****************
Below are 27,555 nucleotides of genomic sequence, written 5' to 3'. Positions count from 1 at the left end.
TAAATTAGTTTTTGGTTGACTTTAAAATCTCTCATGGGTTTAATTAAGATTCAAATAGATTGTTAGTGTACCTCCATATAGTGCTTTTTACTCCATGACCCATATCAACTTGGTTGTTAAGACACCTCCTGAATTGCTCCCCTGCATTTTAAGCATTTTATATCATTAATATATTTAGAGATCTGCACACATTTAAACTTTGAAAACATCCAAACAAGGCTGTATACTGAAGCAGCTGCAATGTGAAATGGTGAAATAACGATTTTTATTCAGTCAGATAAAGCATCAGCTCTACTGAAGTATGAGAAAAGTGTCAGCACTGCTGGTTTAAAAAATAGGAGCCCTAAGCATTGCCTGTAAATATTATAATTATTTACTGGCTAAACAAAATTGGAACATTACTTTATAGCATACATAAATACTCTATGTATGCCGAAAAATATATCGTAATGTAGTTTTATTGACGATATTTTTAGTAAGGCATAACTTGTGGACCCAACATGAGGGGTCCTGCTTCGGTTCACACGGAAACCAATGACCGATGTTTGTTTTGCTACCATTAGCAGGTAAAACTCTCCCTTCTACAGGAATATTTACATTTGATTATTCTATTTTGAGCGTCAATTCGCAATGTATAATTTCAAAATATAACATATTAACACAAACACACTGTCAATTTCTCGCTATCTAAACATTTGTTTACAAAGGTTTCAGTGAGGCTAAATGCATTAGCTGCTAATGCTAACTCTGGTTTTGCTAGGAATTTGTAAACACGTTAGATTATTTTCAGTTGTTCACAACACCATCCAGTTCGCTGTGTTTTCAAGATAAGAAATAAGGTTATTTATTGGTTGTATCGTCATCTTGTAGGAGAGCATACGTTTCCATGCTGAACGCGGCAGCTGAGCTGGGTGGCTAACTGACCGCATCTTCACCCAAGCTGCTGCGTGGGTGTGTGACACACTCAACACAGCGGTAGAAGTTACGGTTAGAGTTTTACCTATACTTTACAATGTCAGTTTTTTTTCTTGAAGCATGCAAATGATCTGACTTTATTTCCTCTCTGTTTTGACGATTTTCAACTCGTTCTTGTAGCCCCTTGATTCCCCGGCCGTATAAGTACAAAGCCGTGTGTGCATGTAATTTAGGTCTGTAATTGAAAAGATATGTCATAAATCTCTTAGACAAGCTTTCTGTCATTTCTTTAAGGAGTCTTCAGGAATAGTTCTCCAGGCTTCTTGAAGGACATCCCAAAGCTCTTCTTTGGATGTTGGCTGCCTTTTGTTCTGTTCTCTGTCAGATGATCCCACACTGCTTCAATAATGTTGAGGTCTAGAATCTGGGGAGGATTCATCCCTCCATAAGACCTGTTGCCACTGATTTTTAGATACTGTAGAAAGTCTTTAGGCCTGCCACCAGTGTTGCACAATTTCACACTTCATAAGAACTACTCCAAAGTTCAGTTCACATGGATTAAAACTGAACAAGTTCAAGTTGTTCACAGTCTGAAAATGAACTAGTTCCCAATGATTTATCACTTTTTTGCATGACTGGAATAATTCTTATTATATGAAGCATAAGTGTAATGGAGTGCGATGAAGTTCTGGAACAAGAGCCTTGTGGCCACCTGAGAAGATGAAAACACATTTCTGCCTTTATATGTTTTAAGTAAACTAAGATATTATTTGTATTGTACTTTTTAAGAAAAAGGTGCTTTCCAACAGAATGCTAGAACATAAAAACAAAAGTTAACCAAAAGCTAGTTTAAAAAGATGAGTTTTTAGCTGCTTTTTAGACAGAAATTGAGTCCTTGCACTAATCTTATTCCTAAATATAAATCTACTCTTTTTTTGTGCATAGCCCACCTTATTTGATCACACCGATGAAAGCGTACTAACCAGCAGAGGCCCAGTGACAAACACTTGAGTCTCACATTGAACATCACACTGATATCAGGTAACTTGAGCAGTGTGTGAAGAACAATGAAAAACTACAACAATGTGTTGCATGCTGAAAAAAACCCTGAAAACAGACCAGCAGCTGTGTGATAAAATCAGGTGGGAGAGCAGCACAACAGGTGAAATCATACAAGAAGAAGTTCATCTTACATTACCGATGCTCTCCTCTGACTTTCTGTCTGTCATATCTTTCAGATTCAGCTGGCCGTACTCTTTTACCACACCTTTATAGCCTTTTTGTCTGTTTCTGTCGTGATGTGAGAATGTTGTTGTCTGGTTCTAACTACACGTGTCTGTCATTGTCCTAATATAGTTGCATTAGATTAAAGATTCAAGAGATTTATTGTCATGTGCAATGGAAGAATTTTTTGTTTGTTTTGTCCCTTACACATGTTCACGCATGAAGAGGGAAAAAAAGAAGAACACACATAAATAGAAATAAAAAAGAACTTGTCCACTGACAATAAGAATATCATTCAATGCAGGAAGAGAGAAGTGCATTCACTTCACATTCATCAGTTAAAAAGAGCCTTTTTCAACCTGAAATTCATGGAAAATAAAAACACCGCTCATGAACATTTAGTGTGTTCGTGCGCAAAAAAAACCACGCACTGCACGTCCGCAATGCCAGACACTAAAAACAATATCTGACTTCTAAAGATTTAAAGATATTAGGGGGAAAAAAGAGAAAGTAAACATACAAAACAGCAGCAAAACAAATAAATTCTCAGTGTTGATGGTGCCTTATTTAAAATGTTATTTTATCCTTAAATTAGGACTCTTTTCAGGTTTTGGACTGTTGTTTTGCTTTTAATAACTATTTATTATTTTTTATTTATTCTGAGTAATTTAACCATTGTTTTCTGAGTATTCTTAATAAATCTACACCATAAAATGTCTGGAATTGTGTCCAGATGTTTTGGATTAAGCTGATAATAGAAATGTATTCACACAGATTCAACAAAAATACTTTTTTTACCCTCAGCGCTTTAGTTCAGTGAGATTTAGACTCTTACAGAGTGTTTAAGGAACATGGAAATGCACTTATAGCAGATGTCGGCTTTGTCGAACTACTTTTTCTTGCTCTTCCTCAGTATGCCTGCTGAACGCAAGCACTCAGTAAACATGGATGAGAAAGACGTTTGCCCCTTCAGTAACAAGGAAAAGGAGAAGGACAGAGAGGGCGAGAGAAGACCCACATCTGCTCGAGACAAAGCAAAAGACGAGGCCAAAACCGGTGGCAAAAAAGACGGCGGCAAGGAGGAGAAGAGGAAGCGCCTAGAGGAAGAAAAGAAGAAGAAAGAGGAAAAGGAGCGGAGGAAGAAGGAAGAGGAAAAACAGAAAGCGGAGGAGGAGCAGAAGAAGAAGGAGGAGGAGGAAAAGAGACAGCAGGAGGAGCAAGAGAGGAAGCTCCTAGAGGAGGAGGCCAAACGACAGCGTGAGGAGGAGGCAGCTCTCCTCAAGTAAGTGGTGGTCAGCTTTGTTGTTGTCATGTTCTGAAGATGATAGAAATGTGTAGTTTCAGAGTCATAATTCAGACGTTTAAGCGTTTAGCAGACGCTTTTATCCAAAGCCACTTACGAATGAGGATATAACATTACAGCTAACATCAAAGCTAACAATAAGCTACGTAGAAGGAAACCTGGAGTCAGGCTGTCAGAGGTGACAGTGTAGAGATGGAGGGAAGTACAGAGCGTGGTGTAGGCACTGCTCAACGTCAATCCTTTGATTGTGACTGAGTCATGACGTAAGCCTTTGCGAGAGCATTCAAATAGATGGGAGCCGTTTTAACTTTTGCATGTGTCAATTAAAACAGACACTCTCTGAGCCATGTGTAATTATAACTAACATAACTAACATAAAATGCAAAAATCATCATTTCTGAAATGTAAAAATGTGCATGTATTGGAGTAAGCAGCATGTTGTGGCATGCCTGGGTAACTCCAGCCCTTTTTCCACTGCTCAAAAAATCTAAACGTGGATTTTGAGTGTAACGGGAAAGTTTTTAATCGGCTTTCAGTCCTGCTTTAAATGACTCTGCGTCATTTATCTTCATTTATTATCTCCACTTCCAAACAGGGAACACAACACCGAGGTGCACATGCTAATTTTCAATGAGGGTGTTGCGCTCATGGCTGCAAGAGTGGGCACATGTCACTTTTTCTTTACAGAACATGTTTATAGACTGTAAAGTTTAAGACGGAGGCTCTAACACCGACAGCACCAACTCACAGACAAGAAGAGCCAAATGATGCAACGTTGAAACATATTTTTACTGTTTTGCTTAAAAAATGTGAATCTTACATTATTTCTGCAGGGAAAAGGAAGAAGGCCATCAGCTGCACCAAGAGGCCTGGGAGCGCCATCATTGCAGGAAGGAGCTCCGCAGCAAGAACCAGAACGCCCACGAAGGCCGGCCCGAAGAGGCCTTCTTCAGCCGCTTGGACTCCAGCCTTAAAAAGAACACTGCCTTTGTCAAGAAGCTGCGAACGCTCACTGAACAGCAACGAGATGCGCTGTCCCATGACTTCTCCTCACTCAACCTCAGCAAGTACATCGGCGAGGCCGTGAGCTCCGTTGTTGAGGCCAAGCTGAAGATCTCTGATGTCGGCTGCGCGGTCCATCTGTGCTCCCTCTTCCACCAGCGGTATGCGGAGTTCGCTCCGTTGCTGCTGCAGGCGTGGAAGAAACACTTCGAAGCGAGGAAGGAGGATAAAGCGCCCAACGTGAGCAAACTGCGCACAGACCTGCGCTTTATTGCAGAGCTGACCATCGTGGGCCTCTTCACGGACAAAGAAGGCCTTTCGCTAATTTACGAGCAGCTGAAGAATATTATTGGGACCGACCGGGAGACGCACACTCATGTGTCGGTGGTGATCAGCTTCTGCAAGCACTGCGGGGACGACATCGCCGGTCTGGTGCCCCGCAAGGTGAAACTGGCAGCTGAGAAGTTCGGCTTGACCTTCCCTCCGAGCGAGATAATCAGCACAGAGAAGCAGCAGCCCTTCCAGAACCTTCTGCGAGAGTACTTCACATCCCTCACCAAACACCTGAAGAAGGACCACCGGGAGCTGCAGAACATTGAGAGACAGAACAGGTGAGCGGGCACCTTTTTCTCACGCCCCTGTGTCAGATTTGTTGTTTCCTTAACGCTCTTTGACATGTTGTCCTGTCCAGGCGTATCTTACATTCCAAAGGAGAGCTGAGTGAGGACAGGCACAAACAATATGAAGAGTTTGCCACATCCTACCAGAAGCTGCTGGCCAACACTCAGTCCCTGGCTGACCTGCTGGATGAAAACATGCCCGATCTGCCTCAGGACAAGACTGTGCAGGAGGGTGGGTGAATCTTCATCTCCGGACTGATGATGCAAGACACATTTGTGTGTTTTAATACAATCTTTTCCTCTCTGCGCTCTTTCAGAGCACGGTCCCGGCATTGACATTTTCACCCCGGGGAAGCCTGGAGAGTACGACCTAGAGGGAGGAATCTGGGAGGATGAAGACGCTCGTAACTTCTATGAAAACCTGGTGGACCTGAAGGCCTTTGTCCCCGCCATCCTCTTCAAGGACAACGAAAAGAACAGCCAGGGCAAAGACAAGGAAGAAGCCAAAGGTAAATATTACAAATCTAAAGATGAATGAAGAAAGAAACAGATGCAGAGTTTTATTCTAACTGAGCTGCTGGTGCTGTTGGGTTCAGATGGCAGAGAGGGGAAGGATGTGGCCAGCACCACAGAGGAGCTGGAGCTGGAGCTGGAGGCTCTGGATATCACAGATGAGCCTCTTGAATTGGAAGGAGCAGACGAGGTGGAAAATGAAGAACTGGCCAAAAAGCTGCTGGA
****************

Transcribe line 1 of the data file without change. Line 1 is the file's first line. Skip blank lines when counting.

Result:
Below are 27,555 nucleotides of genomic sequence, written 5' to 3'. Positions count from 1 at the left end.